Demand for sustainable energy sources is growing exponentially around the globe.
International conflicts, climate change, water scarcity and increasing public awareness are just some of the issues shifting the narrative on energy, and driving a worldwide transition from fossil fuels to renewable sources.
As the global energy revolution gathers momentum, another challenge has appeared. Balancing supply with demand on the grid with wind, solar or tidal is contingent on being able to somehow address intermittent issues and store this energy for distributed use.
Storage is fast becoming the defining issue in sustainable energy. And advances in this pivotal field are set to drive an unprecedented boom – and a worldwide demand for as yet unavailable talent.
In Europe alone, battery represents a €255billion opportunity. To service this opportunity, the European Battery Alliance estimates that in excess of 100,000 new jobs will need to be created every year from 2020. The demand for professionals with the advanced engineering skills and management competences to fill these jobs, experts, is set to become acute.
To meet this demand, EIT InnoEnergy, has announced a new addition to its sustainable energy learning portfolio.
The Master’s in Energy Storage , which launches in September 2019, aims to equip students with a raft of technical competences that covers the full spectrum of storage technologies from battery to thermal, magnetic and electromagnetic, pumped hydropower, synthetic and biofuels. In tandem to this, the programme is designed to accelerate business management, entrepreneurial and digitalisation skills – and what its designers call “an innovation mindset.”
“This is an industry in transformation,” says Frank Gielen, Education Director at EIT InnoEnergy. “Energy storage is set to totally reshape the grid in coming years. And as this market expands and the technologies themselves evolve, there is going to be an unprecedented need for professionals who have both the technical clout and the kind of entrepreneurial capabilities to answer immediate challenges, spot new issues and opportunities and join the dots with speed and flexibility.”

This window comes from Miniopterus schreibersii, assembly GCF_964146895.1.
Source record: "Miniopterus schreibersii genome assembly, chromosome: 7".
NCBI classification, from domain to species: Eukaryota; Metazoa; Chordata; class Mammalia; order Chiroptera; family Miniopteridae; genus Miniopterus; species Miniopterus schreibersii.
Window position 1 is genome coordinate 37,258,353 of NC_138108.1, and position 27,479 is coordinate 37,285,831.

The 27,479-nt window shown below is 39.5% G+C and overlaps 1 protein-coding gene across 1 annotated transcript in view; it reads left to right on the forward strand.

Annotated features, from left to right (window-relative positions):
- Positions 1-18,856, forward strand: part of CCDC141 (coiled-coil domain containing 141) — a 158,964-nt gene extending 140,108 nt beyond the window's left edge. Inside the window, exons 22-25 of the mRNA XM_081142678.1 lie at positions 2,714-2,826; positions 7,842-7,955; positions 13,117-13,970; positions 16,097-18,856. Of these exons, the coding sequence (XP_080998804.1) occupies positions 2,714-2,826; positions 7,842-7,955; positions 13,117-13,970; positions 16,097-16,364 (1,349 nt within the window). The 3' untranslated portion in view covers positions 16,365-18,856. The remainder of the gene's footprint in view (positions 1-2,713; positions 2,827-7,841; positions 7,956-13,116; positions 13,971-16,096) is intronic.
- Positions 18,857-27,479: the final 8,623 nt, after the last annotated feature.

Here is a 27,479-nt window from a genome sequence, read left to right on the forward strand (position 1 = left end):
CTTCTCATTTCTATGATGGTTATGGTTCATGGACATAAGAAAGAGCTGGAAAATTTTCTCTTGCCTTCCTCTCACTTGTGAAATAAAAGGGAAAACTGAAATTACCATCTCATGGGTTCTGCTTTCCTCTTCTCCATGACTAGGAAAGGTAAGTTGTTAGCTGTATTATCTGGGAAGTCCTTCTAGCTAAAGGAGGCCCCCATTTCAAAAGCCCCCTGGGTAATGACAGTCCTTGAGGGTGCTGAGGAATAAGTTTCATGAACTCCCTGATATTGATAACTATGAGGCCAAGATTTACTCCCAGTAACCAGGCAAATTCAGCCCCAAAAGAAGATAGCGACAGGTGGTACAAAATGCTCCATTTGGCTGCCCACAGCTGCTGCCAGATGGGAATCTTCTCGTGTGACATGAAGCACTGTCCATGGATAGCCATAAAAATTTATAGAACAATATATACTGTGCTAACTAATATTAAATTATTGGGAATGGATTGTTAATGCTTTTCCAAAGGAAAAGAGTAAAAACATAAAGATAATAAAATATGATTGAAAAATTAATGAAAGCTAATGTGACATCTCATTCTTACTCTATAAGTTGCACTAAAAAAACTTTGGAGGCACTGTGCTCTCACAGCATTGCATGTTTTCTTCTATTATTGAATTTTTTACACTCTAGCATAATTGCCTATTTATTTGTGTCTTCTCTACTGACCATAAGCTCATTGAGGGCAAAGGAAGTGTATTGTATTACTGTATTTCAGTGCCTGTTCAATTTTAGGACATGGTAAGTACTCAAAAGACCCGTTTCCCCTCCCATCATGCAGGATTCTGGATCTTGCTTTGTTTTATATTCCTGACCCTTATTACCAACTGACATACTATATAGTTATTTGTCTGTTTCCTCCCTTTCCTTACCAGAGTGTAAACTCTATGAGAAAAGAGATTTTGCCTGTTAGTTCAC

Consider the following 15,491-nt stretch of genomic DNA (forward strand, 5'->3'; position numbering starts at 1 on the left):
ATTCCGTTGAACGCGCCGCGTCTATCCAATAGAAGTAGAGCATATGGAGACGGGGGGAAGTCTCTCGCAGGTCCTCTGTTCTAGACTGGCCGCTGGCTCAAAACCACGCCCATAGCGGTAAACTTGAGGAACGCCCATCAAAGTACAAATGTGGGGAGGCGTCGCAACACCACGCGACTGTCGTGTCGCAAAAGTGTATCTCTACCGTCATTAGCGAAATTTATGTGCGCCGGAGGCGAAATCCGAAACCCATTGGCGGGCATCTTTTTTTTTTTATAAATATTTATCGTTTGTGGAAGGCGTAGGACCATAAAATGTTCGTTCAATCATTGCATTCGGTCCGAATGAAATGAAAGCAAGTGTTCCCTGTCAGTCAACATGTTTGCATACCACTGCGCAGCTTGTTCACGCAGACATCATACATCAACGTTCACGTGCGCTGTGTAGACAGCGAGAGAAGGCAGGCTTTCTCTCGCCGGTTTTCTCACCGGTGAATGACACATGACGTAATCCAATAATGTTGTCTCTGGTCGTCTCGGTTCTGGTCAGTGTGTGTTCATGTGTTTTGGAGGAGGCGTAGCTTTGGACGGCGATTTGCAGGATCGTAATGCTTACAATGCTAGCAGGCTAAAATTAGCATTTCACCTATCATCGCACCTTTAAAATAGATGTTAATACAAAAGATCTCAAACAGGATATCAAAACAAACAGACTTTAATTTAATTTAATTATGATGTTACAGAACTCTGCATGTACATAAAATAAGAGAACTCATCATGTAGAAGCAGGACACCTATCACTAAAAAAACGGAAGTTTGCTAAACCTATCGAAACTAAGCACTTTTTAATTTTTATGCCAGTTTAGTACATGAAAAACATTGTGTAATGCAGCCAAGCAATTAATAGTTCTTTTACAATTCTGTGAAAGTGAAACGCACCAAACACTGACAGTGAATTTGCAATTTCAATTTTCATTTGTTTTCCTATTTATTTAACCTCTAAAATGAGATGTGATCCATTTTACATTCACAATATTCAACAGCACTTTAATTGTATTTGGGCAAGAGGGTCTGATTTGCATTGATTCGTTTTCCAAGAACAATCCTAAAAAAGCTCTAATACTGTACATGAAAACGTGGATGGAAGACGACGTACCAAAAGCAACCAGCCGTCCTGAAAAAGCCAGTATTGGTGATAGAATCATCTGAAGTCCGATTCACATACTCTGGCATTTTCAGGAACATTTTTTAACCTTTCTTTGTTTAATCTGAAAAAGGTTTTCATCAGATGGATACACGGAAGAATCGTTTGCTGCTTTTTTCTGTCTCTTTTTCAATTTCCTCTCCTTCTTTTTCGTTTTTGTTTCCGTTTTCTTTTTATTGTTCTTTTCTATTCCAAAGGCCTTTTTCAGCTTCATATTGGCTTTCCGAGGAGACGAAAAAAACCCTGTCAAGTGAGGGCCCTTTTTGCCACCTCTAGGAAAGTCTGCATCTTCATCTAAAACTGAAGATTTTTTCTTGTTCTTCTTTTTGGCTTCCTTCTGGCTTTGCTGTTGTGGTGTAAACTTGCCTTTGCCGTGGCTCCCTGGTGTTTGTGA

For this “new generation” of professionals, he says, the professional possibilities are “boundless.”
“Energy storage is a transversal challenge. It touches every discipline, every technology, every field in the renewable value chain and it sits at the very core of energy transition paradigm, of industry 4.0 and worldwide sustainability. And the professionals that we need to drive all of this are just not there yet. So young people graduating from this Master’s will be positioned right at the forefront of a new revolution – in the fastest growing, most innovative and industry-critical markets in sustainable energy. They will quite simply have their pick of career opportunities, including entirely new jobs and professional streams that are yet to be created.”
As with other Master’s programmes in the InnoEnergy portfolio, the Master’s in Energy Storage will be delivered over two years by a number of leading-edge European universities with input from some of the continent’s foremost business schools. Students will also have access to industry practitioners for project and field work and will be exposed to case-based learning opportunities.
It’s an approach, says Frank Gielen, that leverages the InnoEnergy ecosystem – a consortium of universities, business schools, industry leaders and Europe’s largest start-up accelerator – to give students “a uniquely rounded and international perspective” on the technical and business dimensions of sustainable energy.
“Students coming into the programme can choose between three universities to pursue the first year, where the core disciplines and business principles are consolidated. In year two they switch to the second university of their choice to pursue their specialism through their Master’s thesis where they will focus on stationary applications or electric mobility.”
Universities delivering the programme are:
InnoEnergy expects demand for the new Master’s in Energy Storage to be high as students understand the personal and professional benefits and advantages of the programme, along with the potential for global impact in the market.
“Energy storage is at the bottom hearth of energy efficiency, industry 4.0 and energy efficiency in the intensive energy industry,” says Frank Gielen. And the world is still very far from this goal.
“The energy intensive industry is still under vision mode, but new policies and regulations are coming in force and a huge reconversion is now on the cards. For InnoEnergy students, the possibilities are just huge. They will emerge with the training and mindset, and the chance to fully leverage of strong start-up and industry ecosystem and play a critical part in the decarbonisation of land, sea and air. The future is theirs for the taking.”
Are you ready to step up the challenge and launch a world-class career at the forefront of energy storage? Apply to MSc Energy Storage before 10 June application deadline to build the new-generation knowledge, skills and mindset to leverage a world of opportunities!